I just recently received the Bitlbee 3.0.3 update in Debian Sid, so I thought I would checkout the changelog, and see if there is anything I would get excited about. And indeed, there is. Very much so. Here’s the relevant changelog:
- Fixed Twitter compatibility. (The API call used to get the following list was deprecated.)
- Twitter: Enable the show_ids setting to assign a two-digit short ID to recent tweets to use for retweets and replies (so you can RT/reply to more than just a person’s last message).
- Some other Twitter fixes/improvements.
- “otr reconnect” command and some other fixes.
- GnuTLS 2.12 compatibility fix.
- Include “FLOOD=0/9999″ in the 005/ISUPPORT line at login to hint the IRC client that rate limiting is not required. (Next step: Get IRC clients to parse it.)
- Other stuff too small to mention.
The second point in the changelog got me pretty excited. To appreciate this, let me give you some background. I’m an Identi.ca user first, Twitter user second. The main reason for this is the integrated XMPP support. I’d much rather drink from the fire hose, then wait for refresh intervals to give me notice dumps. I want the data live, as it happens, in real time. Twitter used to have an XMPP bot, but I guess they couldn’t scale it well enough, and ended up pulling it.
Anyway, with Identi.ca, when using the XMPP bot, you get the notice ID at the end of each “dent”. Something like this:
toros: !Ubuntu Cloud Portal: Zero to Ensemble in 5 mins http://goo.gl/J1Iby 
I can reply directly to that notice, rather than just replying to the last notice of @toros, by sending “reply #[notice_id]” to the XMPP bot. Then, everything stays in context on the website. Further, Identi.ca keeps a stellar view of contextual threads, as shown in this example, something Twitter could learn from.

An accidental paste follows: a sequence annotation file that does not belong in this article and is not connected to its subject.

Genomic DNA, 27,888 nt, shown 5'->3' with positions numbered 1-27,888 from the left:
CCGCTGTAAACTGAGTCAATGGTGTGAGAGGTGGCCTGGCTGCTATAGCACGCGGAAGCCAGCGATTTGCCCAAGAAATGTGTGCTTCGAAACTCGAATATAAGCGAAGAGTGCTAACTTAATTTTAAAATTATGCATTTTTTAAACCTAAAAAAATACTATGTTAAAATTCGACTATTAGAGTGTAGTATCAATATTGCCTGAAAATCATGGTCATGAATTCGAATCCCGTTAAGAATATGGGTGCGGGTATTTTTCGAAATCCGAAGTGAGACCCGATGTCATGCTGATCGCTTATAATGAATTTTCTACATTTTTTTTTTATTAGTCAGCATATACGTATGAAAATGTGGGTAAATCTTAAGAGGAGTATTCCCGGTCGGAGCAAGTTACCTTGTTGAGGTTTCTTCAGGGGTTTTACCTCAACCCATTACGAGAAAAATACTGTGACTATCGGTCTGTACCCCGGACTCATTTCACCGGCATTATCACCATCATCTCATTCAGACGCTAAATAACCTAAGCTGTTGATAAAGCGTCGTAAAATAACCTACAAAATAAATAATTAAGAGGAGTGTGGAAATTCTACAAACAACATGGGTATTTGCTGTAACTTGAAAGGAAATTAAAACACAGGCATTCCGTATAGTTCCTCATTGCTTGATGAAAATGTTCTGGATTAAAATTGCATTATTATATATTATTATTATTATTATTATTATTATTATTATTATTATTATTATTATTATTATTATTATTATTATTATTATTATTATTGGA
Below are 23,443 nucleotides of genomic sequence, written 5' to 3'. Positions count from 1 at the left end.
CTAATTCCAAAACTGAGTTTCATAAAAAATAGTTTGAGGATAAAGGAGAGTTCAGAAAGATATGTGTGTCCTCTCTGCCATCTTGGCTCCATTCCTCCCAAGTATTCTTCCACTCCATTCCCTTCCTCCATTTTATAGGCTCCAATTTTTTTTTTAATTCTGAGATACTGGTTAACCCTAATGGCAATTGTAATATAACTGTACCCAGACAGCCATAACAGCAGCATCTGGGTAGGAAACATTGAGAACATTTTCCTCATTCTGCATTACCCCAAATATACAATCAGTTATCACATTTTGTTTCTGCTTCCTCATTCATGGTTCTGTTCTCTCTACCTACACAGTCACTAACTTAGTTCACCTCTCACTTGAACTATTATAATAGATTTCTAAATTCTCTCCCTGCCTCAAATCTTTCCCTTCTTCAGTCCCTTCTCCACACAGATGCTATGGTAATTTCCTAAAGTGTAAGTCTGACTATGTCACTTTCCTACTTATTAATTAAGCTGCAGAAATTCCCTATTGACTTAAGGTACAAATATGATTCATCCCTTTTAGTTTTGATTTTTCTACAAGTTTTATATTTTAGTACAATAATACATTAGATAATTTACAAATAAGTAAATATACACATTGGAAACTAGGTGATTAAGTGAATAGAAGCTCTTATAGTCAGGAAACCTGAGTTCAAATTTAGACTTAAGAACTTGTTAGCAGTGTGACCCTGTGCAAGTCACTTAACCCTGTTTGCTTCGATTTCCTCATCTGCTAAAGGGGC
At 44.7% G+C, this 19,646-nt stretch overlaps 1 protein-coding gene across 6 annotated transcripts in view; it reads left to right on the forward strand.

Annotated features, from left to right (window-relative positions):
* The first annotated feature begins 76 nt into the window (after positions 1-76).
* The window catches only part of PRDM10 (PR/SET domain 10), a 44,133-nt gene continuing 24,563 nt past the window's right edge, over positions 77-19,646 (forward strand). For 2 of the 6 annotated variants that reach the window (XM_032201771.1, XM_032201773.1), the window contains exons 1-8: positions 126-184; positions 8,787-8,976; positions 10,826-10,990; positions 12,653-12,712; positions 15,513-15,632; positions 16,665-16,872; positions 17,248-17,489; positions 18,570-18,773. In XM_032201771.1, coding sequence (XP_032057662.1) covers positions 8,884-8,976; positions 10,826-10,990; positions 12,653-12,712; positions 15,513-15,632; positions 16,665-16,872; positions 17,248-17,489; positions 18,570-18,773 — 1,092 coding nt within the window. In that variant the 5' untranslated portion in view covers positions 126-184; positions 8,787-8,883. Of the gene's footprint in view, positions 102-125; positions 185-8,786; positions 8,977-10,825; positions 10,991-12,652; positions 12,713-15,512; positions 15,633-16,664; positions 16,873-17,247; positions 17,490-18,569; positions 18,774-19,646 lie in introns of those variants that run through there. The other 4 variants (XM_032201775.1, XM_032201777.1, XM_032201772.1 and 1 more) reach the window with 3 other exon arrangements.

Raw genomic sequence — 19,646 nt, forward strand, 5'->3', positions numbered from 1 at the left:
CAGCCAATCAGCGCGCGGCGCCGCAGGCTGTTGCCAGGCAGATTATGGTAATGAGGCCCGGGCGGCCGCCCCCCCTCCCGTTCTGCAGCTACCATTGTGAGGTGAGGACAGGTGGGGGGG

However, with previous versions of Bitlbee, all you could do with Twitter was reply to the last notice, rather than a specific notice. This was frustrating, as other clients have been able to keep things in context if implemented correctly. Well, the recent change fixes that. Now, at the beginning of each message, there is a short two-digit number identifying that notice. This number is unique to your running instance of Bitlbee. Further, if a reply or retweet is sent to you, you can see which notice the reply is referring to, which makes it trivial to scroll through your back buffer to find the post you sent, in case you forgot.
At any rate, here’s a screenshot of Twitter in action with the new release. Notice the hilights, the notice IDs and the references to other posts. Pretty slick. Here’s how you set it up:
- Upgrade Bitlbee to 3.0.3, using either your operating system repository, or using the upstream tarball.
- Restart Bitlbee after the upgrade is successful.
- From the Bitlbee window, disconnect from your Twitter account.
- Type “account # set show_ids true” where “#” is the account number for your Twitter connection.
- Reconnect to your Twitter account.
If you still don’t have the notice IDs for each post, you may need to disconnect from Bitlbee entirely in your IRC client, and reconnect.
Now, the only thing left to do is reply to a notice. Use “reply #” to send an automated @-reply to that user, as follows:
< nixternal> [45->44] @AaronToponce if I am not on IRC much, I don’t need irssi much. Is bitlbee still being developed? Plus it doesn’t suit my workflow
< aaron> reply 45 oh yes, very active development. new release has much improved twitter integration that i really, _really_ dig
< root> You: [47->45] @nixternal oh yes, very active development. new release has much improved twitter integration that i really, _really_ dig
Notice that I just typed “reply 45 oh yes, …” and “@nixternal” was sent in its place. For me, this is a VERY welcomed feature, and Twitter sucks much less than it did before. But, not all is peaches and cream. After 100 notices scroll by your screen, the counter resets. This could be problematic if you wish to reply to an old Tweet that was several hours ago, because you were away from your computer. Using “reply ## foo bar baz” will result in sending the reply to the most recent ##, rather than the intended one, which may not even be the same user. And, if using the standard @-reply, the reply will go to the most recent post, which means you might be out of context. Still, I welcome the change, as it’s a massive improvement in my eyes over what was previous.
While Identi.ca is still my #1 (for other reasons than just the XMPP bot), Twitter has now become a new toy to play with, given these additions. Wilmer, my hat goes off to you my friend, you are turning out a spectacular product, that I absolutely love. Keep up the amazing work!